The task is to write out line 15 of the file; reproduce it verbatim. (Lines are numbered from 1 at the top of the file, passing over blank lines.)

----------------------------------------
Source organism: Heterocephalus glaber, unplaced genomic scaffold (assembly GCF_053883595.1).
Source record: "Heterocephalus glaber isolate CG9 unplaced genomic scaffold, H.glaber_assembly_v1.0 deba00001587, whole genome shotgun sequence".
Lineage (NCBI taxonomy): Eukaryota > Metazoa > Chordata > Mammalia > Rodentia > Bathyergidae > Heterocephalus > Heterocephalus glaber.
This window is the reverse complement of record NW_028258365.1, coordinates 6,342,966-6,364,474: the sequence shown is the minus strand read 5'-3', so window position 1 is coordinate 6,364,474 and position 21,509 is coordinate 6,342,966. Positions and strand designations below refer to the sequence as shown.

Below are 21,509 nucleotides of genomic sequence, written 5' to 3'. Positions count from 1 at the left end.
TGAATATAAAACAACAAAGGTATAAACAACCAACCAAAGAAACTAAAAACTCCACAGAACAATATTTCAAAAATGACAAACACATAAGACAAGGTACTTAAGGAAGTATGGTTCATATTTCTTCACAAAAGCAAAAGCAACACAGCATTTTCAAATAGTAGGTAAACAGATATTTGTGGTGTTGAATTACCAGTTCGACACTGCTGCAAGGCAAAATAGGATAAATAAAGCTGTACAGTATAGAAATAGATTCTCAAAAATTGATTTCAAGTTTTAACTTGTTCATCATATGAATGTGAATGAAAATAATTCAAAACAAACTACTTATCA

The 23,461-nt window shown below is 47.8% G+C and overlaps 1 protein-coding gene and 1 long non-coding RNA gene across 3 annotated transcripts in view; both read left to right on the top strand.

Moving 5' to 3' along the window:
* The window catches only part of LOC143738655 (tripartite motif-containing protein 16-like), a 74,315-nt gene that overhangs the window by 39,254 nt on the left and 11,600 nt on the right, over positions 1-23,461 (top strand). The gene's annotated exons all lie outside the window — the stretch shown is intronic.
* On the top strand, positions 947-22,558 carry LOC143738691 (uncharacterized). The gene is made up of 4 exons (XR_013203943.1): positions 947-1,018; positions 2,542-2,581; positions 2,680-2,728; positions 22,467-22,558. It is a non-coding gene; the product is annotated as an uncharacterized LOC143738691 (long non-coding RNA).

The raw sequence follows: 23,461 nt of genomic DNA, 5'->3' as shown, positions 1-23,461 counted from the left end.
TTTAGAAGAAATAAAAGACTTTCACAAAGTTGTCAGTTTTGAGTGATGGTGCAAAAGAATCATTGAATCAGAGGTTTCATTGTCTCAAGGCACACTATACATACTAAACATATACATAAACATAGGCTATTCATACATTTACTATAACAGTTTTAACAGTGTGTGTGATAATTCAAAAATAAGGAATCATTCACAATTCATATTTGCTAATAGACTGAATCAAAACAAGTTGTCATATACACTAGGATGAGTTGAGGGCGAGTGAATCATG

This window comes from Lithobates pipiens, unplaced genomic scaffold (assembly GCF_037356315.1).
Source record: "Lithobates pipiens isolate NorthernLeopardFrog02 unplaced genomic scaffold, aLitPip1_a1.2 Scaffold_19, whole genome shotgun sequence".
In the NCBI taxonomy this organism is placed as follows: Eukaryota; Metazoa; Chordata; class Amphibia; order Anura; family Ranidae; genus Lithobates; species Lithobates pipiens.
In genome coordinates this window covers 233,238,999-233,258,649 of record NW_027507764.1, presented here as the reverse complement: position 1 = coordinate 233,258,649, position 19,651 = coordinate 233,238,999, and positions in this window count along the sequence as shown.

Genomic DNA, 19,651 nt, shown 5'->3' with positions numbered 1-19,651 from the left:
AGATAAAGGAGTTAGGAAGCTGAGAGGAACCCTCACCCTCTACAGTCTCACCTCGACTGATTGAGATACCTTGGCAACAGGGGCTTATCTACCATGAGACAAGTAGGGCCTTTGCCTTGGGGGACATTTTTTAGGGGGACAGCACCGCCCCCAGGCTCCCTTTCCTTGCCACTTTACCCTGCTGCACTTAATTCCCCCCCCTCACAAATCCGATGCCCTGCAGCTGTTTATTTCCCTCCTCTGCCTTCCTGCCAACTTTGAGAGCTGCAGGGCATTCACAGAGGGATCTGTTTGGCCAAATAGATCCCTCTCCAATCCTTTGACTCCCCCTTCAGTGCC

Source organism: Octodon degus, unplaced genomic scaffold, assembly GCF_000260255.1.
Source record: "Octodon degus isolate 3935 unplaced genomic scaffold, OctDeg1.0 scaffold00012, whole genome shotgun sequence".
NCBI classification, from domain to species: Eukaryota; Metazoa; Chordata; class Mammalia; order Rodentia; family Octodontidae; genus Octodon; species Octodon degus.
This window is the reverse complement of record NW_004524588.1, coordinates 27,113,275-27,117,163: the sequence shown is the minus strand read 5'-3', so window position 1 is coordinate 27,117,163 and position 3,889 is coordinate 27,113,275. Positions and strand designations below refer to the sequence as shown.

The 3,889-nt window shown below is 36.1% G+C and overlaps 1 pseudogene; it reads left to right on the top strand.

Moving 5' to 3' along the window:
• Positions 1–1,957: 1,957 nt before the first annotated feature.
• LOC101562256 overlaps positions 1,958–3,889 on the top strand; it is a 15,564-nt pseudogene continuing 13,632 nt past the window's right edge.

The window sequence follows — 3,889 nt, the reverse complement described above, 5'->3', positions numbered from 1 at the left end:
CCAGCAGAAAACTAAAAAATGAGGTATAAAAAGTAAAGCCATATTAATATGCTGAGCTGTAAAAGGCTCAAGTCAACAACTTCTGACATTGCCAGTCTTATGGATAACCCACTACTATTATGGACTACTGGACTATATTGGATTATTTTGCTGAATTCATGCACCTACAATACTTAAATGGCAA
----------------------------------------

In the NCBI taxonomy this organism is placed as follows: Eukaryota; Metazoa; Chordata; class Amphibia; order Anura; family Ranidae; genus Lithobates; species Lithobates pipiens.